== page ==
Mr. Speaker, it gives me real pleasure to speak on this matter. The motion put forward by the hon. member for Yorkton—Melville is a very important one and one that should cause a great deal of concern on all sides of the House.
Obviously there is a great deal of information that has come to light in recent days, the correspondence that has been read into the record, the references to the fact that the RCMP commissioner and members of the RCMP are questioning the validity and the accuracy of the statistics, the very statistics used for the justification of this bill.
This bill was contentious without any of this new information that has suddenly come to light. Equally troubling is that representations were made by the Department of Justice to the Alberta Court of Appeal. Four provinces and two territories are currently debating the constitutionality of Bill C-68.
I take the hon. member's reference to the six times these statistics were referred to in the pleadings at the Alberta Court of Appeal. The mere thought that members of the justice department may have knowingly made reference to these statistics alone is cause for us to slow down and take a second look before this proceeds any further.
This is an incredible revelation to think that this could have knowingly occurred. If the RCMP made reference back in July to the department, the commissioner took the time and effort to write to the minister or the deputy minister bringing this to their attention, telling them that he in fact did not in essence want the RCMP's name associated with these statistics.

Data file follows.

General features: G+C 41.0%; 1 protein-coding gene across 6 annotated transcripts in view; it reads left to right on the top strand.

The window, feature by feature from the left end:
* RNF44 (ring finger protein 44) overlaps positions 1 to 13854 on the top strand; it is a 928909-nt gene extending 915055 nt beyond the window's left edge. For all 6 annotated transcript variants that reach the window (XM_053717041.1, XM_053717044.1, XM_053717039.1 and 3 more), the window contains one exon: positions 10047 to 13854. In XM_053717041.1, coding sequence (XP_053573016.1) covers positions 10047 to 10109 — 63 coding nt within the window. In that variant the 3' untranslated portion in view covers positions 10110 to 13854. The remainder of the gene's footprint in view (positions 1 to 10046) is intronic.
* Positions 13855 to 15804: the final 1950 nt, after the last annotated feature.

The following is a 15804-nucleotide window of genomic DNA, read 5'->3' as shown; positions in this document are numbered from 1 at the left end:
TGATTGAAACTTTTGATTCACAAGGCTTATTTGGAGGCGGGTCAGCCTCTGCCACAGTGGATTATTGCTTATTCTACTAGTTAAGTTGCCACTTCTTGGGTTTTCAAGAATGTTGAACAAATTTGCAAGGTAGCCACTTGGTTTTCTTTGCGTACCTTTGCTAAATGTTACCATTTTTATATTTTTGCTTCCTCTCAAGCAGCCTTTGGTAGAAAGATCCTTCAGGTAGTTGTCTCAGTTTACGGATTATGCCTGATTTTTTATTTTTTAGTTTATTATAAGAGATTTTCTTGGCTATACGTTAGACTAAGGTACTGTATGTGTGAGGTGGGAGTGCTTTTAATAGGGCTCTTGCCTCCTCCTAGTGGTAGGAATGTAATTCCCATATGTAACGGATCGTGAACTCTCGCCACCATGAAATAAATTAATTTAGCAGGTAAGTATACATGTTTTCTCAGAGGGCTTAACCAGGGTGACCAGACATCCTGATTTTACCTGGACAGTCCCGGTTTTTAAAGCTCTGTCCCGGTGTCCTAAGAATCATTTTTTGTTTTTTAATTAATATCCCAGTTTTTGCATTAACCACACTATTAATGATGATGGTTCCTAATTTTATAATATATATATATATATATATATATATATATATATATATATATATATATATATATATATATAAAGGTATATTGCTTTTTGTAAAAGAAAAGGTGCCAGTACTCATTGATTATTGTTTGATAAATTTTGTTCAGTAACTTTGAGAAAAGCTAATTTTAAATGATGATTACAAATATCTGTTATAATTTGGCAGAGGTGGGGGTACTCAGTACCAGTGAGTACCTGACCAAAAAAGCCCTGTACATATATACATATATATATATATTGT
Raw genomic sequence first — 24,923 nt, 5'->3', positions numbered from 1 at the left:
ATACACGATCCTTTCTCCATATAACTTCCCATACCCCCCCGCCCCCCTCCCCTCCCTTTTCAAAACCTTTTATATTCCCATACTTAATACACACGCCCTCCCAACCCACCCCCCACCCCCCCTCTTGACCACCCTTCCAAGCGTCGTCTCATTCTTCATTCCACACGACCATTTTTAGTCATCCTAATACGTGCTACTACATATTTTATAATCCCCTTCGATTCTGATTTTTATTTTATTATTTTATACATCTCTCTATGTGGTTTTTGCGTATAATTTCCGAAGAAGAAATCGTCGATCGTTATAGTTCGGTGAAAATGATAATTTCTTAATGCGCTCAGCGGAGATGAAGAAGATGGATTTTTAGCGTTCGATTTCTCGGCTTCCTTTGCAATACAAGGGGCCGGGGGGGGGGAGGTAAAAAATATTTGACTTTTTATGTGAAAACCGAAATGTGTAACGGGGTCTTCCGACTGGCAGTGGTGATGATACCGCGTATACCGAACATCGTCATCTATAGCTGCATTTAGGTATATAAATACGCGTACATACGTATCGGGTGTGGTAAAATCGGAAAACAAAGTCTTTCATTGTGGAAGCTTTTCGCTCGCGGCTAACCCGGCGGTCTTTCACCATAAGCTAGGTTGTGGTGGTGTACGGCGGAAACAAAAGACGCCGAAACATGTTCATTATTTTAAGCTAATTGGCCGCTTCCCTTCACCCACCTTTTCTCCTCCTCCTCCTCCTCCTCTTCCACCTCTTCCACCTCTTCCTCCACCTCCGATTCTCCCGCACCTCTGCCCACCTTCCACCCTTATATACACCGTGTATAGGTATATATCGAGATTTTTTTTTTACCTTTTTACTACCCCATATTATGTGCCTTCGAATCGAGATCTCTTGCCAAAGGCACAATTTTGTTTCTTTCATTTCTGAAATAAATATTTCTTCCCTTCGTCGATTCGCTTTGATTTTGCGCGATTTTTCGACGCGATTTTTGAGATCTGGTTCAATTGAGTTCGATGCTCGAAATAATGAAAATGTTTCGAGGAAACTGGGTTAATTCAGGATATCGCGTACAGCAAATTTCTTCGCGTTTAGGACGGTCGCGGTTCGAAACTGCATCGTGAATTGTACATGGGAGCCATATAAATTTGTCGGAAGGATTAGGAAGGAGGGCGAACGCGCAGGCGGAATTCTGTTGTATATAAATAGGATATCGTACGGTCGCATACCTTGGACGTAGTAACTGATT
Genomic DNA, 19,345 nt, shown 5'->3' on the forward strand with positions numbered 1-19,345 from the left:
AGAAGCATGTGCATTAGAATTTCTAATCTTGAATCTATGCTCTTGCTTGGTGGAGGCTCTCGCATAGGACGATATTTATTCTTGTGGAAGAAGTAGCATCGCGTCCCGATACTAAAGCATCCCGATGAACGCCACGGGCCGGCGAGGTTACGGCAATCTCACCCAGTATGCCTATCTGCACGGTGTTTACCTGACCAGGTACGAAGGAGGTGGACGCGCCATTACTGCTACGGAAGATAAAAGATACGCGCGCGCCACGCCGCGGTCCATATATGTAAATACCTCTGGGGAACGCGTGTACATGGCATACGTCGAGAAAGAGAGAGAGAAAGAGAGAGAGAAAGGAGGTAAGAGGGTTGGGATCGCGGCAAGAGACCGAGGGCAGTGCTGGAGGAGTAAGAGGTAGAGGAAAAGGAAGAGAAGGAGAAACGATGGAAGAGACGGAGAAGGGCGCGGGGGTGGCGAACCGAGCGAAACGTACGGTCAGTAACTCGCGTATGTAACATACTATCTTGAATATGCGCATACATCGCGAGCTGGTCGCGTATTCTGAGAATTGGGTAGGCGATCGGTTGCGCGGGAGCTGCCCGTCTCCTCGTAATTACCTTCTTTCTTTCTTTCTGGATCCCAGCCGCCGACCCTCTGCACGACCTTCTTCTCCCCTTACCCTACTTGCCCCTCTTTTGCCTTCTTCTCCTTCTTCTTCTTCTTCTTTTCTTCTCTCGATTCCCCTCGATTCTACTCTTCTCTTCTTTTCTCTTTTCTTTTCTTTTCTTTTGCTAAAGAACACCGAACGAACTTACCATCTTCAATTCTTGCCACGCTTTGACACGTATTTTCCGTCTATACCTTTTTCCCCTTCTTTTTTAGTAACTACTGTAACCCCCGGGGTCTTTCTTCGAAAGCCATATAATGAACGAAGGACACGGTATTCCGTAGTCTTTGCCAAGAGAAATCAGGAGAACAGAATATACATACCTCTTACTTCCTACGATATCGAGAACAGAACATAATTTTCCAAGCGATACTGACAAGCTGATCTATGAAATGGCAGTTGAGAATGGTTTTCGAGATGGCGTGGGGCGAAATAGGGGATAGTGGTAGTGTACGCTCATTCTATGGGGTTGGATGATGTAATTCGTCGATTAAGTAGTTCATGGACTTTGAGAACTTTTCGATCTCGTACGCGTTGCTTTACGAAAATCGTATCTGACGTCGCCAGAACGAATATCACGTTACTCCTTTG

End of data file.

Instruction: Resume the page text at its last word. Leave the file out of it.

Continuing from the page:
Let's face it, the RCMP's name being associated with these statistics and the weight that was placed on that by the Department of Justice in justifying its position on Bill C-68 could be one of the biggest lies ever perpetrated on the Canadian people.
This is a very serious allegation and we cannot go any further until we get to the bottom of this.
The Minister of Justice has suggested that there is a methodological approach that would explain this difference and how these statistics were spun by the department and that this would somehow counteract the RCMP's contention that there is a real discrepancy here. It does not take a great deal of in-depth knowledge of criminal law to see that the discrepancy here cannot be accounted for by a minor methodological approach in the explanation of the use of long guns in violent crime.
Statistics are available. The RCMP is questioning these statistics. It is now saying that it accepts the process that may have taken place, but the process is yet unknown. We have not heard from the Department of Justice on what has transpired specifically between the RCMP and its department to explain the difference in the figures. I believe this is where we have to go next before we proceed any further with this very contentious piece of legislation.